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Planning Retirement Online

If booze is your boss   April 2005

Amazon book - Smashed: Growing Up a Drunk Girl If booze is your boss.


Lisa Morgan explains a new approach to handling the relationships we have with alcohol
Alcohol has become the vital oil that lubricates the cogs of so many of our lives. On the one hand its image is cool and it is more available than ever before (soon to be sold in bars for 24 hours a day). On the other, there are increasing warnings of potential long-term damage to health, and government announcements telling us that it is important to drink responsibly. This relationship is out of whack.


For many, when booze has become a boss, not a servant, the options for changing this balance and getting a sense of proportion back seem few.
There's the sensible route -that means counting units - and though we might resolve to go that way, willpower is not totally reliable.

Then there's abstention - no more drink ever. Though it's a solution for some, for others, the prospect of spending a lifetime thinking of themselves as a ‘recovering alcoholic’, having given up completely, is both bleak and scary.

Why I developed my workshop

I learnt, as a Planning and Research Director for one of the largest drink companies in the world, that our motivations for drinking are complex. Counting units is a rational solution to an emotional issue. And abstention is another way of making alcohol your boss.
The way forward that I'm suggesting is fairly new in terms of alcohol management, but the approach became very popular for sports training and personal development of all sorts, in the last century.

My method uses 'creative visualisation'

This term, creative visualisation, is best described as ‘using our imagination’. It is the most powerful asset we have to change our minds and our behaviour. In 'THE GLASS HALF FULL' workshop, participants use their imagination to discover the wisdom that they have deep down inside themselves. They do this through a series of exercises, learning through them to enjoy alcohol 'responsibly' and build positive goals.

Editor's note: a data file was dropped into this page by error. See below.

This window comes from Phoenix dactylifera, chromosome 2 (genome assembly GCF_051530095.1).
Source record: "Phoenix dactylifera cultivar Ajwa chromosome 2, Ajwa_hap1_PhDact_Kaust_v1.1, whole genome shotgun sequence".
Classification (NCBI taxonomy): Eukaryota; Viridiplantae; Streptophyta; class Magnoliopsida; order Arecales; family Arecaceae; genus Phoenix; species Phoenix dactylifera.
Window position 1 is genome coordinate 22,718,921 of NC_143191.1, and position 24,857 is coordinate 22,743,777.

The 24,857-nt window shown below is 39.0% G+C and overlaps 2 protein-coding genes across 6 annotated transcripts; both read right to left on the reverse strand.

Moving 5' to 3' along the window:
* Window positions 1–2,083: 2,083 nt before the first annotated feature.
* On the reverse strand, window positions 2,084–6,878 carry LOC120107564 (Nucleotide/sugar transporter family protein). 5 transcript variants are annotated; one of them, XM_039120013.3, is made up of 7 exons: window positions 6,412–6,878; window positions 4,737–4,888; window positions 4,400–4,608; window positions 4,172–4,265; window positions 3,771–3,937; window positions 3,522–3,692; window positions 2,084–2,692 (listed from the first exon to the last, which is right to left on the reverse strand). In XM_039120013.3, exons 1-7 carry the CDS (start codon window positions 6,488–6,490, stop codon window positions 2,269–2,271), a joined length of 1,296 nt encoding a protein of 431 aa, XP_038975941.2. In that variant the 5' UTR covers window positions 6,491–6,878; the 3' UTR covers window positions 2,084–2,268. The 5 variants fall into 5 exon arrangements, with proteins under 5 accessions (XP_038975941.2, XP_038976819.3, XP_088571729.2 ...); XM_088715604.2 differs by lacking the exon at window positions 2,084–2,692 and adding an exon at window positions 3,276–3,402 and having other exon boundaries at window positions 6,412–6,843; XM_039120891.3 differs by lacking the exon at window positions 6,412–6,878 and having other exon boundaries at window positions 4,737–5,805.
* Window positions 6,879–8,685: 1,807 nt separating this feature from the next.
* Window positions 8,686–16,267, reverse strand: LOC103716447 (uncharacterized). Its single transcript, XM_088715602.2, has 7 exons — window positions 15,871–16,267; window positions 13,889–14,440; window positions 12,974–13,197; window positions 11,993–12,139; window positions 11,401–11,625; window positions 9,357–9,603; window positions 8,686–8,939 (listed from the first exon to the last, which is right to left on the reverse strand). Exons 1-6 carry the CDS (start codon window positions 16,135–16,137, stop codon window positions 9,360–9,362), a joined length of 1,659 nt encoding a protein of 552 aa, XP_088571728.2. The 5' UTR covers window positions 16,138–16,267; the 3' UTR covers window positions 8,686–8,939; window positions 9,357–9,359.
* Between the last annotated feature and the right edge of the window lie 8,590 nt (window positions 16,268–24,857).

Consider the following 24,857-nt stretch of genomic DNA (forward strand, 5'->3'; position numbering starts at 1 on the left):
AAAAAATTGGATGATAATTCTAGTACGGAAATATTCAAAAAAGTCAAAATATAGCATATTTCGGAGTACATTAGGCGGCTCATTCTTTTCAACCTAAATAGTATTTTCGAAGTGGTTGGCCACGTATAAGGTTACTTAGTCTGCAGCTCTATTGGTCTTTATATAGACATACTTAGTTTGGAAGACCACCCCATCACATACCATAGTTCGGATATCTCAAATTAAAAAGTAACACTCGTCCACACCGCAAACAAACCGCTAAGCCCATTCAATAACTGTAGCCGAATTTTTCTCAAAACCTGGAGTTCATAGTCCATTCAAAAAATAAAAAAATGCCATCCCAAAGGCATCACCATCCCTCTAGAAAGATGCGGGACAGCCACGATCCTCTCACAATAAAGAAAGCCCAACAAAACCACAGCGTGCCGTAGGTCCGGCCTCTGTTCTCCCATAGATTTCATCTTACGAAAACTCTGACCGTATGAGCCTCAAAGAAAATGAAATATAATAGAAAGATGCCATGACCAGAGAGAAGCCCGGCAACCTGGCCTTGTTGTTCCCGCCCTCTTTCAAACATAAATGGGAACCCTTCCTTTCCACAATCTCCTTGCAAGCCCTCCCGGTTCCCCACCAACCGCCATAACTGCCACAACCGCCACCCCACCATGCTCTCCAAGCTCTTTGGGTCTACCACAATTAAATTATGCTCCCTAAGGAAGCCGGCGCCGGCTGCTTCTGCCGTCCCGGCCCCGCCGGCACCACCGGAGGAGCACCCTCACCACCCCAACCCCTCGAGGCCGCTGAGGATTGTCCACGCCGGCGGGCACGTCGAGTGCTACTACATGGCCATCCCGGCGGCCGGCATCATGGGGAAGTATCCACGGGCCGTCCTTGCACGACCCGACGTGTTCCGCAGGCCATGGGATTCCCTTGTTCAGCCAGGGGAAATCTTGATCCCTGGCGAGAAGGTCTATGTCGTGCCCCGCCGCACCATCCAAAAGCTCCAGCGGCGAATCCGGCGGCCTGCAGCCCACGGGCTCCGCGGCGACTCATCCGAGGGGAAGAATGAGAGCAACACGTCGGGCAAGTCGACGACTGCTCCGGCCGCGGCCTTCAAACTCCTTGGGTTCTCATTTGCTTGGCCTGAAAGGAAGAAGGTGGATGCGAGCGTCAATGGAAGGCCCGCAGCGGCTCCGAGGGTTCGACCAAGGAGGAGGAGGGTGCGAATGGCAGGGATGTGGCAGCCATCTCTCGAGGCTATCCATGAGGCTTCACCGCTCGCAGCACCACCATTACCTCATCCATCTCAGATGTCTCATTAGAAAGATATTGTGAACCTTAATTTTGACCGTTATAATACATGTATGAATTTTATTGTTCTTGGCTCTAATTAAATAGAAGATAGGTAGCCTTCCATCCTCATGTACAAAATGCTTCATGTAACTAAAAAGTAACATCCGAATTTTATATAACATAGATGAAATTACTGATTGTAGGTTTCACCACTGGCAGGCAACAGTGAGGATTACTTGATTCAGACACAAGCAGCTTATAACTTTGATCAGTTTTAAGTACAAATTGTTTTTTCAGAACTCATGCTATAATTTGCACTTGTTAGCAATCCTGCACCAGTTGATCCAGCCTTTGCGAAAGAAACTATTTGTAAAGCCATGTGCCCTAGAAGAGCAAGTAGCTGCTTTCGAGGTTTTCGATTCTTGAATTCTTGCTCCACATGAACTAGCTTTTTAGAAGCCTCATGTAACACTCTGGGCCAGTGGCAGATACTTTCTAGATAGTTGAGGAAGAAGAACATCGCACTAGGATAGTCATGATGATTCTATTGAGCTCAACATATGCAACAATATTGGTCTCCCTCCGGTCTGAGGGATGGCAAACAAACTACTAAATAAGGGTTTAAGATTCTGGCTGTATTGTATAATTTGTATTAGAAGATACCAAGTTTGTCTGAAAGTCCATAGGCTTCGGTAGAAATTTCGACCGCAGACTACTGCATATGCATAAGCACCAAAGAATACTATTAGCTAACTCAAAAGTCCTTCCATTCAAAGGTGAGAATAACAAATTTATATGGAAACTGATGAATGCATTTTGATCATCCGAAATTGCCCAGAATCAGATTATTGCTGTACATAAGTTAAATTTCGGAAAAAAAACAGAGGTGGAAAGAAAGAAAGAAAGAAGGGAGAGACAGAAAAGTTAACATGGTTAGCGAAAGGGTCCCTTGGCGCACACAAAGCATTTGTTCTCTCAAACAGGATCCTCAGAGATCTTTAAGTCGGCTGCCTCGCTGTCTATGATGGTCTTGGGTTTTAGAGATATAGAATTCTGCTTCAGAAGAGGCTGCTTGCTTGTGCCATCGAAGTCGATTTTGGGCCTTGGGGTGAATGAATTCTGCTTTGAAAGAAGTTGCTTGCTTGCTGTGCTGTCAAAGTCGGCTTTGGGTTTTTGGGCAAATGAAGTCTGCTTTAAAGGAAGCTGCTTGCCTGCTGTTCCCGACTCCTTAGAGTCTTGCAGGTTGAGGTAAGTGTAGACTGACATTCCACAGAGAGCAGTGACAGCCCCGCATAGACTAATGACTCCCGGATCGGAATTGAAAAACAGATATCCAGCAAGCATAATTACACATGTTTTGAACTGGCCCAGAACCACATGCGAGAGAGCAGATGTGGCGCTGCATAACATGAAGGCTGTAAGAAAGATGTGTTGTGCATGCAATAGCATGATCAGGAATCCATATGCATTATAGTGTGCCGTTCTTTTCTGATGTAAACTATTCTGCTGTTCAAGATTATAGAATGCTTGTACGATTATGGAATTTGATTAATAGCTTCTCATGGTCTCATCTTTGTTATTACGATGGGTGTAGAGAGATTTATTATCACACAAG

In the workshop:

  • Participants explore how they connect with drink and discover the image of alcohol that lies in their subconscious.

  • They work out ways to feel more comfortable with their drinking behaviour.

  • They develop their own vision of the person they want to be in the future.

  • They do not engage in a confessional or where others tell them what to do or think.

My aim for the people who take part is that they have fun discovering their own powerful spirit inside themselves. This is truly a self-help system, a winner once they engage with it.

Some statistics on drink in later life

  • 21% of the over 65's drink at least 5 days every week. For men, this percentage is 26%.

  • Though those in managerial employment drink the most regularly, the more disposable income people have (whatever their age), the more they drink.

  • Alcohol consumption is higher among divorced and separated men aged over 45 - 20 % of them had drunk over 8 units on one occasion in the past week.

  • The percentage of those who drink 'too much' is lower in older age groups, but there is evidence from America to show that you keep your drinking habits through life.

  • Drink-related deaths are on the rise. In 2000, there were between 15,000 and 22,000 estimated alcohol-related deaths in England and Wales. Most of these deaths in both sexes occurred between the ages of 55 and 70.

  • The number of directly alcohol-related deaths registered in England and Wales more than doubled between 1979 and 2000, from 2,506 to 5,543.

  • For comparison, in 2001 in England and Wales there were 2898 deaths from drug poisoning.

Although a small amount of alcohol may reduce the risk of a heart attack, for
many drinkers alcohol actually increases the risk of heart disease
One drink every second day gives almost all the protection that alcohol has on reducing the risk of a heart attack. Health risks associated with heavy drinking include: cancers of the oral cavity and pharynx; oesophagus; larynx; breast; liver; colon; rectum. Also: liver cirrhosis, hypertension, pancreatitis.

The cost for the one-day workshop, entitled The Glass Half Full, is ?48, to include all art materials, or the budget for one week's drink - whichever is the greater. Numbers are limited in each location, so please book early to assure yourself of a place.

For further details of Lisa's workshop programme, to be held around Britain, please get in touch.




laterlife interest

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